On agriculture, although New Zealand has a unique emissions profile, primary industry has ways to cut carbon emissions that are already cost effective for farmers. There will be an early and measured phase-in of a levy on agriculture emissions for the agriculture sector. We will introduce incentives for on-farm mitigation measures and potentially on-farm sequestration. The Green Party is committed to assisting vulnerable sectors adapt to a low emission economy and will make this a priority.

NZ FIRST: Responses not yet received.

MĀORI: Climate change solutions:
• Prioritise solutions that address the effects of Climate Change working across the political spectrum to tackle climate change
• Enact emissions targets into law and support the setting of carbon budgets that would act as stepping stones towards the targets
• Support the establishment of an independent Climate Commission to advise on setting carbon budgets and to report on meeting those budgets
• Set up government subsidies for electric vehicles for community groups
• Establish whānau friendly cities encouraging young people to have a voice in the design and planning of their cities starting with green spaces in urban centres
• Create more kura taiaō and enviro-school models of curriculum
• Support a proposal that will see the planting of 100,000 hectares of new forests over the next 10 years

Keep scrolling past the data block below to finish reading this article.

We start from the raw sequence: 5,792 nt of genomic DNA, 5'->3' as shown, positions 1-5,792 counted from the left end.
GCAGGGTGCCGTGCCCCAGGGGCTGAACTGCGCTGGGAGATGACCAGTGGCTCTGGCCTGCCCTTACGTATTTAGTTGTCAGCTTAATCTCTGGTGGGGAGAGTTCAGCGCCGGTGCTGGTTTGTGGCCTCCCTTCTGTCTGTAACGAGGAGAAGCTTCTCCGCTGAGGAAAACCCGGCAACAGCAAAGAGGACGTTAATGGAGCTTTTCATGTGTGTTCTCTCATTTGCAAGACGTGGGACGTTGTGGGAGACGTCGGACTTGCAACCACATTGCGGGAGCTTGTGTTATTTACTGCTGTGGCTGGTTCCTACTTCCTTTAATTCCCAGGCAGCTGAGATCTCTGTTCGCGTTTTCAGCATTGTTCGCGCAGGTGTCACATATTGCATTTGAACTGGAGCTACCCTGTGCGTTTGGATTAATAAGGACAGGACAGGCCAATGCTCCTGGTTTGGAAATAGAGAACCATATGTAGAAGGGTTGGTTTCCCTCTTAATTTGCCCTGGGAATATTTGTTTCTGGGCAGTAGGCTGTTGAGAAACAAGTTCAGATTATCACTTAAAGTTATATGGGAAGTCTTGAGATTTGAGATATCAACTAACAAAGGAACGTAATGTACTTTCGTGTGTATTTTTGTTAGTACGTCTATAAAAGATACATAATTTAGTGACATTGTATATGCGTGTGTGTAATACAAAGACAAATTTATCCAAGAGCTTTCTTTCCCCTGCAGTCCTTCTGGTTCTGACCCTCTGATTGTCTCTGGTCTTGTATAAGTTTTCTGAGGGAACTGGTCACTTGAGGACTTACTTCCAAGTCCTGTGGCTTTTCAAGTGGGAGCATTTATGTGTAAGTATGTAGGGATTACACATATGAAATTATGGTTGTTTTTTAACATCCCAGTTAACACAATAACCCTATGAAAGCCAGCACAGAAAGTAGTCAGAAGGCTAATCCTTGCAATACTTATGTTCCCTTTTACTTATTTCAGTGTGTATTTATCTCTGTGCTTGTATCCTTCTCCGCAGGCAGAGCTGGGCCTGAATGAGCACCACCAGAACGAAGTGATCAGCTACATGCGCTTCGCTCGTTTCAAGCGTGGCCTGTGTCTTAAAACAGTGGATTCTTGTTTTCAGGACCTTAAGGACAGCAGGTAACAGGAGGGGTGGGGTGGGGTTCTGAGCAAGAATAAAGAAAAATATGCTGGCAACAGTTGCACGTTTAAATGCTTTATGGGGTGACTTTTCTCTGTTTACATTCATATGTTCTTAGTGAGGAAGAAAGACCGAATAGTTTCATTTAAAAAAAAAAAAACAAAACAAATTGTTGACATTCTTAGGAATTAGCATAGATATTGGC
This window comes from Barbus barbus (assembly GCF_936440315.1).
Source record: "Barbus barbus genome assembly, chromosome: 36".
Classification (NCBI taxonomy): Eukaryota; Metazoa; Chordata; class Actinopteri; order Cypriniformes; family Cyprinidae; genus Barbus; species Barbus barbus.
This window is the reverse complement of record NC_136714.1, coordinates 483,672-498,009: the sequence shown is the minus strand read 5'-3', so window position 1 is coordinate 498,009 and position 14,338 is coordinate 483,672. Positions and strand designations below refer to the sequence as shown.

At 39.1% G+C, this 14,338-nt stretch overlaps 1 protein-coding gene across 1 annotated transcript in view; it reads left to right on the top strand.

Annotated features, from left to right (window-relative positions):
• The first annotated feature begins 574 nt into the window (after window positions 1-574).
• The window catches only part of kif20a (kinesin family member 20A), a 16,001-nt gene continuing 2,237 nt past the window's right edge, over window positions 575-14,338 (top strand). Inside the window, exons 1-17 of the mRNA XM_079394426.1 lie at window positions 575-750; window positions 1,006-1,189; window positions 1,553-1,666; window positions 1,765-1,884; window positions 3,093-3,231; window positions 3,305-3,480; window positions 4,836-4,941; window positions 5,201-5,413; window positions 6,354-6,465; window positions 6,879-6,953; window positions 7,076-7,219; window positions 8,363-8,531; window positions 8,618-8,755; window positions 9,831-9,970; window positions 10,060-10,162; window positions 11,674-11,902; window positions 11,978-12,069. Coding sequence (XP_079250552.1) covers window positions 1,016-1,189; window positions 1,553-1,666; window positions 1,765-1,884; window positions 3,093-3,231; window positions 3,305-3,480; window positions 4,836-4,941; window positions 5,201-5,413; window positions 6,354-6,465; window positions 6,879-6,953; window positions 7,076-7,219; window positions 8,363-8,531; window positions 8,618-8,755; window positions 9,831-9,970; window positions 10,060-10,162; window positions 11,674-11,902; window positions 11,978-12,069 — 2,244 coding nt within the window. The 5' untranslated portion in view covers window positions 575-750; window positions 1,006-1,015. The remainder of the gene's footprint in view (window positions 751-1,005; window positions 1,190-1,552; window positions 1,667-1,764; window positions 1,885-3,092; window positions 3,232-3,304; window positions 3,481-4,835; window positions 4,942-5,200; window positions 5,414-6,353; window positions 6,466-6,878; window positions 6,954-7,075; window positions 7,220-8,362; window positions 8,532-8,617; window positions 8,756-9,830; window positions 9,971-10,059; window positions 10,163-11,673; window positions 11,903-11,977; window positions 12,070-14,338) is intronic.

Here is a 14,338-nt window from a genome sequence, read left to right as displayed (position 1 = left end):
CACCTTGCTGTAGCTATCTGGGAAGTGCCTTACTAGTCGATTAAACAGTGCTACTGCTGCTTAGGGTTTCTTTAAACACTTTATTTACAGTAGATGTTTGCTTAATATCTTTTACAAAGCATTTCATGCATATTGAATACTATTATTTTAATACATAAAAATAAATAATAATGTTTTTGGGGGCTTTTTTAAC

We also believe in the efficient use of water, energy conservation and the need for sustainable environmental management. We are concerned about water management, restoration of water quality; and environmentally sustainable land use that does not degrade our water system.

In this regard, the Māori Party looks to:
• Expand the mandate of the Environmental Protection Authority to include crown minerals and freshwater
• Transfer the role of kaitiaki back from the Department of Conservation to mana whenua
• Subsidise organisations to undertake environmental impact assessments to support businesses becoming more environmentally friendly.
ACT: ACT opposes blunt environmental regulation, but supports various initiatives that would reduce emissions, such as modernised ride-sharing rules, demand-based road pricing, and priced irrigation.

As for the ETS, ACT’s preference is for a carbon tax rather than a trading scheme.

TOP: TOP will ensure the Emissions Trading Scheme is restored to being a proper cap and trade scheme. It should remain closed to international units, phasing out the free allocations to energy intensive exporters and auctioning credits with the cap set at the 2030 target. We expect this will cause the price of carbon to rise significantly, sending a long term signal for investment. If international trade resumes, the government should purchase the units and auction them into the ETS.

The revenue raised by the ETS should be used in the first instance to invest in improving energy efficiency in the nation’s homes and small businesses. That includes insulation, and the adoption of energy efficient heating systems. This will save money and reduce emissions at the same time. The other short term priorities are planting all our 1.1m hectares of erosion prone land and ensuring electricity pricing encourages a move to 100% renewable energy.

In the short term we want to see agriculture managed through freshwater controls. When agriculture is brought into the ETS we need to ensure methane is accounted for correctly, which may mean a two basket approach (short lived gases treated differently to long lived).